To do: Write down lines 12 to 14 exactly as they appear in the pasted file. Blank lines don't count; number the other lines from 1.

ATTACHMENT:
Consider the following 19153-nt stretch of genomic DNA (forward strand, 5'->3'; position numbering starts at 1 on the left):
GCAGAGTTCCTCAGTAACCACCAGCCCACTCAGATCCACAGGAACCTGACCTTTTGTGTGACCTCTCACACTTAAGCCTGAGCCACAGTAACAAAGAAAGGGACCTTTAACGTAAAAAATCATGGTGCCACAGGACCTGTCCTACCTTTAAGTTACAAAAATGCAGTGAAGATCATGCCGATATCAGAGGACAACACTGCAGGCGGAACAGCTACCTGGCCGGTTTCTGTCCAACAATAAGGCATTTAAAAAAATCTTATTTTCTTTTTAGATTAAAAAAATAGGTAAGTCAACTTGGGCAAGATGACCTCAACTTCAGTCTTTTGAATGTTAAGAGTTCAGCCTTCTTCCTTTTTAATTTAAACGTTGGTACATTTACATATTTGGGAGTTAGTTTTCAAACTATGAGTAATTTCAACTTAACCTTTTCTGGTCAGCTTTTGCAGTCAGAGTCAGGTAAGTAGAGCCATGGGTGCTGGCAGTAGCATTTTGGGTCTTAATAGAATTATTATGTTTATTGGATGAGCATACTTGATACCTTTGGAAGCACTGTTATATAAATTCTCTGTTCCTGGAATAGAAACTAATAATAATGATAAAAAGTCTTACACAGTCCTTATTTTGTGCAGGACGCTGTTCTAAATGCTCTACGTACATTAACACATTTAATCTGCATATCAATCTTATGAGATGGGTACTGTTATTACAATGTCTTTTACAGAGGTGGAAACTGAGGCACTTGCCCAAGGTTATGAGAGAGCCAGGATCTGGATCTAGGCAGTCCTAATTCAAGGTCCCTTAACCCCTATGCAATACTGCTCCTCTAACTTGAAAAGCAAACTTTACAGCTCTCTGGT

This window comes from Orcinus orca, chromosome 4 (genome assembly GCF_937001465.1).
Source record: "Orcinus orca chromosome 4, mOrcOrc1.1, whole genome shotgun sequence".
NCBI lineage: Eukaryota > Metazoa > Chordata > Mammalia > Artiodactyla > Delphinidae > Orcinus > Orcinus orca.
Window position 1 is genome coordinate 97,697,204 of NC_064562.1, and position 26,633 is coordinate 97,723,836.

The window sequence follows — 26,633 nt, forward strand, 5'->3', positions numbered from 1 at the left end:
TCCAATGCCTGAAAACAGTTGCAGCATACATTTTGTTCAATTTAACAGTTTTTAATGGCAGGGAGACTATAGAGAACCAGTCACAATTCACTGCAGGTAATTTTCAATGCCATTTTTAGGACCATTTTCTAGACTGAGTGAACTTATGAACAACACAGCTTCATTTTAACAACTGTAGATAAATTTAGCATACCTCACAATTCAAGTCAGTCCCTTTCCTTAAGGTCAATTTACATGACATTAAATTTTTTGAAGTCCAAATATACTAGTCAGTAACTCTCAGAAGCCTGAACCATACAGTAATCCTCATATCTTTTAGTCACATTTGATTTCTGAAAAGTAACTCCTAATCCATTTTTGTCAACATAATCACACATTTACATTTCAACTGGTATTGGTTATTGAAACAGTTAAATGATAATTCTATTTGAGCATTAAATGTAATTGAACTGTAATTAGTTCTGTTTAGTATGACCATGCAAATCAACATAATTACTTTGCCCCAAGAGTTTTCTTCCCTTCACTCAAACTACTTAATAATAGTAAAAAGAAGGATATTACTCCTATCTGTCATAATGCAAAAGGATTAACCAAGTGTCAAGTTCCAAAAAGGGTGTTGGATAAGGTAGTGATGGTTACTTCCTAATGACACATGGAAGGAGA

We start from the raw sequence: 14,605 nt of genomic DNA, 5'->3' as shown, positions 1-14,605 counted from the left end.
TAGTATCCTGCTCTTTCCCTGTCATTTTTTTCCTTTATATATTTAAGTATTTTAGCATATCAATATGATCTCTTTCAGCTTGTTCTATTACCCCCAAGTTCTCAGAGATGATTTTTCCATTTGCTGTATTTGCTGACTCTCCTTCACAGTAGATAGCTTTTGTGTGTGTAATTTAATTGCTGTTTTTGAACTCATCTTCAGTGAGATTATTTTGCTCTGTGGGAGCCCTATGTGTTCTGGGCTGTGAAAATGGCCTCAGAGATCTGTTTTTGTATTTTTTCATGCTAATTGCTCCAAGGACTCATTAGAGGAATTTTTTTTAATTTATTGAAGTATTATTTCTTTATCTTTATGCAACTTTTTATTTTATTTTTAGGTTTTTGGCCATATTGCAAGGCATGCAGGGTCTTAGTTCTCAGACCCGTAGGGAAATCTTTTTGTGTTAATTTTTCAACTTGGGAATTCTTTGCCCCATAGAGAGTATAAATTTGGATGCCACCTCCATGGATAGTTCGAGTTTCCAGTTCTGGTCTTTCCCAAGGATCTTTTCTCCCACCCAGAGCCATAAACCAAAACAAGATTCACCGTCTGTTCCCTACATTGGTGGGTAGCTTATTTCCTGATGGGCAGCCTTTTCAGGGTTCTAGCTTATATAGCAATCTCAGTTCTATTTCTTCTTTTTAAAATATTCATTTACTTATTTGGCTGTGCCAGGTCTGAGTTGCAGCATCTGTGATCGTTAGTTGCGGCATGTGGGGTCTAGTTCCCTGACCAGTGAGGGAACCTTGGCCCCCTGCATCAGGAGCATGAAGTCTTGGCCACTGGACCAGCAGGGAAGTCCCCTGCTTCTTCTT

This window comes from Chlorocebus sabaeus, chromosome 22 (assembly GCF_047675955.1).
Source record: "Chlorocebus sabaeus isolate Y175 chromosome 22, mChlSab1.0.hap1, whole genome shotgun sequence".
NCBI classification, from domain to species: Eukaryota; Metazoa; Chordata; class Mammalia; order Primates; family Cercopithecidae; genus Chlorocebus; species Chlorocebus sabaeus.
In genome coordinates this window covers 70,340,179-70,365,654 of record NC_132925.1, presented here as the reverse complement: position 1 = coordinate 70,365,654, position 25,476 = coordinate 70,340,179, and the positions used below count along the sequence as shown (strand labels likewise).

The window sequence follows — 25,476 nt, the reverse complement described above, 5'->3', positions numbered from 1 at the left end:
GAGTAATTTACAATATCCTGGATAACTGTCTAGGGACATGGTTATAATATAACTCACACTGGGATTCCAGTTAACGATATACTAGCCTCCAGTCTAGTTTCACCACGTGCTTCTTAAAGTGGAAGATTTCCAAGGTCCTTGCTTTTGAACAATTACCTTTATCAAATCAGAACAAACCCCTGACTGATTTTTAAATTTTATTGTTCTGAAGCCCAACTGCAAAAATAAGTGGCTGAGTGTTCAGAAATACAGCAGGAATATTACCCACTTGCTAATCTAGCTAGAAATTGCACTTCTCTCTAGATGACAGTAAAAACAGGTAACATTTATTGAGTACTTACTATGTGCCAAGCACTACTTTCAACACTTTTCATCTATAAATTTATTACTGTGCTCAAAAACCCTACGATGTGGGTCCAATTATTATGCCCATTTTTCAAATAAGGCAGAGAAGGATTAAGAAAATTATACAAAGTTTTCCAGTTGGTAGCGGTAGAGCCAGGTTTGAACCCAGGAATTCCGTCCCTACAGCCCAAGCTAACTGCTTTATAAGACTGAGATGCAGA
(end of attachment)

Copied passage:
Source record: "Chlorocebus sabaeus isolate Y175 chromosome 22, mChlSab1.0.hap1, whole genome shotgun sequence".
NCBI classification, from domain to species: Eukaryota; Metazoa; Chordata; class Mammalia; order Primates; family Cercopithecidae; genus Chlorocebus; species Chlorocebus sabaeus.
In genome coordinates this window covers 70,340,179-70,365,654 of record NC_132925.1, presented here as the reverse complement: position 1 = coordinate 70,365,654, position 25,476 = coordinate 70,340,179, and the positions used below count along the sequence as shown (strand labels likewise).